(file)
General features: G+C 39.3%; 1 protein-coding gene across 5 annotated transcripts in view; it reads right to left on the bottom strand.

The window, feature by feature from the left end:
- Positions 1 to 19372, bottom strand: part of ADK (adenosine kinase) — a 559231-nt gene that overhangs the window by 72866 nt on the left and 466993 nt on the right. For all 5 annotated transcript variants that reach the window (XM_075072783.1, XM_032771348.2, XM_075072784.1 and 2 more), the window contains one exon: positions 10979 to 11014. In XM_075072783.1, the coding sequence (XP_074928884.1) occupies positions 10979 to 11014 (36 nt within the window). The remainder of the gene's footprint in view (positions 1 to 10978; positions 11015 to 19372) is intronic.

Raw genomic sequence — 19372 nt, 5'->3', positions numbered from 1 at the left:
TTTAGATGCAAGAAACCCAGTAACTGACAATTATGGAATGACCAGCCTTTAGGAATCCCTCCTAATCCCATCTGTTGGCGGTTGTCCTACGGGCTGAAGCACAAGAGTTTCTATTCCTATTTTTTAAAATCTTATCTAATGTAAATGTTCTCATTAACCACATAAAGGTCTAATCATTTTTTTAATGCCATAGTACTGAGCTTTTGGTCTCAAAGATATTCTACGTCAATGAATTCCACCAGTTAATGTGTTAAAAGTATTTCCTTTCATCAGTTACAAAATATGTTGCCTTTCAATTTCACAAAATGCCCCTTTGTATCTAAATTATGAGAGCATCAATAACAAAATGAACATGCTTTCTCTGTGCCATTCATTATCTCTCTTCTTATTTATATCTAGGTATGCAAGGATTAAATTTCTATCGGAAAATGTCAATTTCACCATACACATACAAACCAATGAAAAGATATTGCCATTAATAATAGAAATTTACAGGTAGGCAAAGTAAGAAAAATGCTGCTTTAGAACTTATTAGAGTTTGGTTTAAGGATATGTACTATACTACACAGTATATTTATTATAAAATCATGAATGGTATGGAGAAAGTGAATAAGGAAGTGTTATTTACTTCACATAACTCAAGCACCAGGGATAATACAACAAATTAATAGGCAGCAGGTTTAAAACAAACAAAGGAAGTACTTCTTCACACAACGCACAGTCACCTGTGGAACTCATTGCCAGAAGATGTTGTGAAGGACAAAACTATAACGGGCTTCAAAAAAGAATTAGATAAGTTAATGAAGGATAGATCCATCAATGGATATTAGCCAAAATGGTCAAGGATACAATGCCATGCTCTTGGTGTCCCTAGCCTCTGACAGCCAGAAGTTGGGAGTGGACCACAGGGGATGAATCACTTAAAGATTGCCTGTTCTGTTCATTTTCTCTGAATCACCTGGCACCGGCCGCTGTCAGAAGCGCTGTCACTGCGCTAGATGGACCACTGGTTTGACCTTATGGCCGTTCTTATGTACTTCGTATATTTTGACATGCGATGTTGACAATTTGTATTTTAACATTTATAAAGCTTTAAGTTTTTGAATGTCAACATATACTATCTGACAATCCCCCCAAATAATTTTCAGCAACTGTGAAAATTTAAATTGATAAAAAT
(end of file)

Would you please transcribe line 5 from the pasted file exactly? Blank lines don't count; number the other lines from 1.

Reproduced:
TTTAGATGCAAGAAACCCAGTAACTGACAATTATGGAATGACCAGCCTTTAGGAATCCCTCCTAATCCCATCTGTTGGCGGTTGTCCTACGGGCTGAAGCACAAGAGTTTCTATTCCTATTTTTTAAAATCTTATCTAATGTAAATGTTCTCATTAACCACATAAAGGTCTAATCATTTTTTTAATGCCATAGTACTGAGCTTTTGGTCTCAAAGATATTCTACGTCAATGAATTCCACCAGTTAATGTGTTAAAAGTATTTCCTTTCATCAGTTACAAAATATGTTGCCTTTCAATTTCACAAAATGCCCCTTTGTATCTAAATTATGAGAGCATCAATAACAAAATGAACATGCTTTCTCTGTGCCATTCATTATCTCTCTTCTTATTTATATCTAGGTATGCAAGGATTAAATTTCTATCGGAAAATGTCAATTTCACCATACACATACAAACCAATGAAAAGATATTGCCATTAATAATAGAAATTTACAGGTAGGCAAAGTAAGAAAAATGCTGCTTTAGAACTTATTAGAGTTTGGTTTAAGGATATGTACTATACTACACAGTATATTTATTATAAAATCATGAATGGTATGGAGAAAGTGAATAAGGAAGTGTTATTTACTTCACATAACTCAAGCACCAGGGATAATACAACAAATTAATAGGCAGCAGGTTTAAAACAAACAAAGGAAGTACTTCTTCACACAACGCACAGTCACCTGTGGAACTCATTGCCAGAAGATGTTGTGAAGGACAAAACTATAACGGGCTTCAAAAAAGAATTAGATAAGTTAATGAAGGATAGATCCATCAATGGATATTAGCCAAAATGGTCAAGGATACAATGCCATGCTCTTGGTGTCCCTAGCCTCTGACAGCCAGAAGTTGGGAGTGGACCACAGGGGATGAATCACTTAAAGATTGCCTGTTCTGTTCATTTTCTCTGAATCACCTGGCACCGGCCGCTGTCAGAAGCGCTGTCACTGCGCTAGATGGACCACTGGTTTGACCTTATGGCCGTTCTTATGTACTTCGTATATTTTGACATGCGATGTTGACAATTTGTATTTTAACATTTATAAAGCTTTAAGTTTTTGAATGTCAACATATACTATCTGACAATCCCCCCAAATAATTTTCAGCAACTGTGAAAATTTAAATTGATAAAAAT